A Conversation with Blackie & the Rodeo Kings (cont.)
TW: So Junkhouse didn't really fit into the mold of the Nirvana, Pearl Jam, Screaming Trees thing. It was kind of its own thing, went down its own path.
PM: It's amazing when something comes in that comes in so hard for a time and then it goes. I knew a guy who was in L.A. at that particular time, and he had a band that sounded like the Red Hot Chili Peppers. And then Nirvana broke, and he quick switched his sound to that, and then they became the Stone Temple Pilots.
TW: I think what separated Junkhouse from the trend is probably the same thing that separates the three members of Blackie and the Rodeo Kings--I go back to the fact that folk music still had a lot to do with what went on in that particular rock band.
PM: In Junkhouse?
TW: Yeah, for sure. Because one of my first influences was Canadian folk music, and I relied on that as a reference point always. So to me, that era of whatever I was doing was pretty true to my roots, and I wasn't trying to be fitting in with the pack. And I kind of feel that that's the same way Blackie and the Rodeo Kings operates. Although we could be categorized as Americana or roots music because that's where the basics are, I think the fact is that Canadian folk music is kind of a foundation of the band.
PM: I've seen him play tiny little clubs with Fred before, and the "Jimi Hendrix of the mandolin" title he's been given is certainly well earned. He's a monster.
CL: I heard it was "Keith Richards of the mandolin."
TW: That's what I heard too.
PM: I'd rather be that.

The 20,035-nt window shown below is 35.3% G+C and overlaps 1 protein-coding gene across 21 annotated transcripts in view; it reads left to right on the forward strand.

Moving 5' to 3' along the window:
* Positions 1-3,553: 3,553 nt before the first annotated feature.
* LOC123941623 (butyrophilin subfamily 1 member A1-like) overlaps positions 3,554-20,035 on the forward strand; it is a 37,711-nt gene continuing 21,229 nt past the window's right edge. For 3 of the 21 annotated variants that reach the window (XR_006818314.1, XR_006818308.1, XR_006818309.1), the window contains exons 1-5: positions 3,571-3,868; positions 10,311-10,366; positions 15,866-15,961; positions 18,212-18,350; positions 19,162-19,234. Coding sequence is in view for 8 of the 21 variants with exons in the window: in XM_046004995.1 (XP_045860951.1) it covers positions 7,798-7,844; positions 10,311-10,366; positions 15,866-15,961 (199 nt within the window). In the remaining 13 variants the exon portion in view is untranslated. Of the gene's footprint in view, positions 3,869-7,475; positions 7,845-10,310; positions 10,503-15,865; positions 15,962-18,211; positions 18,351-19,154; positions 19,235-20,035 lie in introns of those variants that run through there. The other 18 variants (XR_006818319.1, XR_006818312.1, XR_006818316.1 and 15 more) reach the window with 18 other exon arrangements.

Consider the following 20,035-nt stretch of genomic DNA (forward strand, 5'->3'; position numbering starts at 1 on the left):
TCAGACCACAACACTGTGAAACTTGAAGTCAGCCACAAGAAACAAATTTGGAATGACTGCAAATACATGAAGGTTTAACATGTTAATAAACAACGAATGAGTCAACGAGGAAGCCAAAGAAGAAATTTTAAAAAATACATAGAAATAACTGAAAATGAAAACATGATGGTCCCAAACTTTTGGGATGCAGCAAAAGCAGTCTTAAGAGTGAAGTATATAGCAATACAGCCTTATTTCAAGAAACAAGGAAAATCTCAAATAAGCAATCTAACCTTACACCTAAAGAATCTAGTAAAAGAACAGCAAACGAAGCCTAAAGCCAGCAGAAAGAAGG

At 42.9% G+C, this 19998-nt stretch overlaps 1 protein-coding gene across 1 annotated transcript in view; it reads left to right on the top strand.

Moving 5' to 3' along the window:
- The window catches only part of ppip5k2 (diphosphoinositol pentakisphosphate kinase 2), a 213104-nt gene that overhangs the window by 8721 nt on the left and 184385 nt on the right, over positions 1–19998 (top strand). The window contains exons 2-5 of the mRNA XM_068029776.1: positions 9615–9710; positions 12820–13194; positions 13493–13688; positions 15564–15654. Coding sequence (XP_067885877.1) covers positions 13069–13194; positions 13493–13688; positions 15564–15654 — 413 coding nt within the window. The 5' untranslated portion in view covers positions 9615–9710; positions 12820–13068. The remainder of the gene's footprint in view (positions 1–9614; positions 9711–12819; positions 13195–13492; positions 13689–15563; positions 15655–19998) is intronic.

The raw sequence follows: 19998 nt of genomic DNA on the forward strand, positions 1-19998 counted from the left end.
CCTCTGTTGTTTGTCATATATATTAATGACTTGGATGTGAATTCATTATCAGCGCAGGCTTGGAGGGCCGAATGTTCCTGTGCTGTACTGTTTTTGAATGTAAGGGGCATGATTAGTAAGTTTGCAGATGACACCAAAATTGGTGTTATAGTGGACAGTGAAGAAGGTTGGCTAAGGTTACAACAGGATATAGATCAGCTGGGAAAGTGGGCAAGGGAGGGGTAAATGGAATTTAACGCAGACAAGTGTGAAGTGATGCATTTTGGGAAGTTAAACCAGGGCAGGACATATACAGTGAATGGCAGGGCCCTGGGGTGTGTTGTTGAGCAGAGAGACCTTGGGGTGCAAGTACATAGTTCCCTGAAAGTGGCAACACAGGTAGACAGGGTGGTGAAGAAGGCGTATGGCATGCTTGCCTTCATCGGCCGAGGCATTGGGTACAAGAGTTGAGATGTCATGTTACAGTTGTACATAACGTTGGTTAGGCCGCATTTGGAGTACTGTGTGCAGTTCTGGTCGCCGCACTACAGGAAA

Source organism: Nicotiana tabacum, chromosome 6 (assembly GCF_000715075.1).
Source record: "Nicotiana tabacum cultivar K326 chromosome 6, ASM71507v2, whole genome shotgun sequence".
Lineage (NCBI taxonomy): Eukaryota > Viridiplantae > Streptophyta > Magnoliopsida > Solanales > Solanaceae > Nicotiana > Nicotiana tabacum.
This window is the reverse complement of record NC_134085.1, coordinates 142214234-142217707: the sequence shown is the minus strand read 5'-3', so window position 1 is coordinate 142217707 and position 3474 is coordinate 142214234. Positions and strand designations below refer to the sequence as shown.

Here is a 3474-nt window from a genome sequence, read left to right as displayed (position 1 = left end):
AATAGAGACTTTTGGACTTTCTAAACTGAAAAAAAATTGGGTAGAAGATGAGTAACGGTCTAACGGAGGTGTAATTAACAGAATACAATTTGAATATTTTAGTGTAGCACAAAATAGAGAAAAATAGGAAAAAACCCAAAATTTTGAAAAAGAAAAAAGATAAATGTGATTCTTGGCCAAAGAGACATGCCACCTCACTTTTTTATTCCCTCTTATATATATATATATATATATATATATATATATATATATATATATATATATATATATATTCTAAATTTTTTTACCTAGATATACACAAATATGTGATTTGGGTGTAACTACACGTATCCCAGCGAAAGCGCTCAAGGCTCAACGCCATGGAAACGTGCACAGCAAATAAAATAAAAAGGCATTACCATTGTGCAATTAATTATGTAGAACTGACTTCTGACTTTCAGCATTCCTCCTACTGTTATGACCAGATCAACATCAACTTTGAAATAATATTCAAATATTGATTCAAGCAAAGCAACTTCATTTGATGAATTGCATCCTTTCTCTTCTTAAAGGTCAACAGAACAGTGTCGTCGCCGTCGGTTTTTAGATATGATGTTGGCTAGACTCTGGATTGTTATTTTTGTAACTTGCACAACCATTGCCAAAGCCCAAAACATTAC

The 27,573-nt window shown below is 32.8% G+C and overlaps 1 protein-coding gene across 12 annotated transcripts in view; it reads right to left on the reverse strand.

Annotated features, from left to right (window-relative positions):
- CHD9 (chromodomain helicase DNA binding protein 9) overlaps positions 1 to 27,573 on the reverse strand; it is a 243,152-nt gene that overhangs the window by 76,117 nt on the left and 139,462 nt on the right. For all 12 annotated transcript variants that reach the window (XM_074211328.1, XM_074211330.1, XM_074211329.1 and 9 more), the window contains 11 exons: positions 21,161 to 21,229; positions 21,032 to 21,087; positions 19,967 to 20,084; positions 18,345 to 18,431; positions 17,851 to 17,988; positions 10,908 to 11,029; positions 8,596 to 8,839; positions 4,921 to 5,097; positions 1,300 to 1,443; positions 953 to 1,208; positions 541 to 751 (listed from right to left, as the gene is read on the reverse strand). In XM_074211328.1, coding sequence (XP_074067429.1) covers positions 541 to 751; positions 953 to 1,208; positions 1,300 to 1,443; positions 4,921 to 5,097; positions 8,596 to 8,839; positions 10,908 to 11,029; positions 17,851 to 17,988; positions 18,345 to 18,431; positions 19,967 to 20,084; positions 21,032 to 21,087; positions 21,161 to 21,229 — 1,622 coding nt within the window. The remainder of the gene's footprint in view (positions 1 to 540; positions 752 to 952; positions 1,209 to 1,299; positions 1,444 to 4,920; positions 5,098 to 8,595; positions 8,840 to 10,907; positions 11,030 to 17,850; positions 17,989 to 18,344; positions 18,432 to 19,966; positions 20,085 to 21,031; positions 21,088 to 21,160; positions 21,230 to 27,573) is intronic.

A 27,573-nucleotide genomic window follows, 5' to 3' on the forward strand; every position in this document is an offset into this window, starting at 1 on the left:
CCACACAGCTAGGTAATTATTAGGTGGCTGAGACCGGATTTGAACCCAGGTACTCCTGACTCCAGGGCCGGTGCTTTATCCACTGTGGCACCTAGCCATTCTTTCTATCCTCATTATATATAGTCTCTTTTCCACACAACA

SF: Well, Willie is just playing so great. He's still writing great songs.
PM: Do his songs get covered in Fred's band?
PM: Is he putting out records of his own very often?
CL: He did a few years ago, but it's been like four years now.
PM: He's working on another one, I've heard. Well, he won a Juno for an album called Heartstrings.
CL: About 2000, maybe?
SF: Yeah. That was his first Juno.
PM: I mean, it's so rare that somebody starts a tribute band concerning the songs of a living singer, a living writer.
CL: Well, I thought that there were always bands like the Blushing Brides who did the Stones--this is on the Toronto rock circuit--and what are they called, some U2 band, the Hollow Men, it would be just U2 songs. So the idea was like being a stupid ass cover band, but it was sort of our idea.
SF: Ultimately it's still sort of a big part of what we do, even though we do our own stuff.
TW: It's one of the things, one of the common things that ties us together.
SF: It gave us a way to come together and sort of consciously pitch aside all of our own particular agendas. We came together on the music. The idea was to take Willie's songs and put them out as this group that really didn't have an identity. Colin has worked with Willie so many years that he had a really great handle on the music and the vision of where the songs should go. And after we'd made that first record, High and Hurtin, it laid down a template for us. Roles were defined within the scope of our little band around Willies music. Then we decided to go on from there. It's a really interesting way to put a band together. It happened quite by chance in a cool way like that.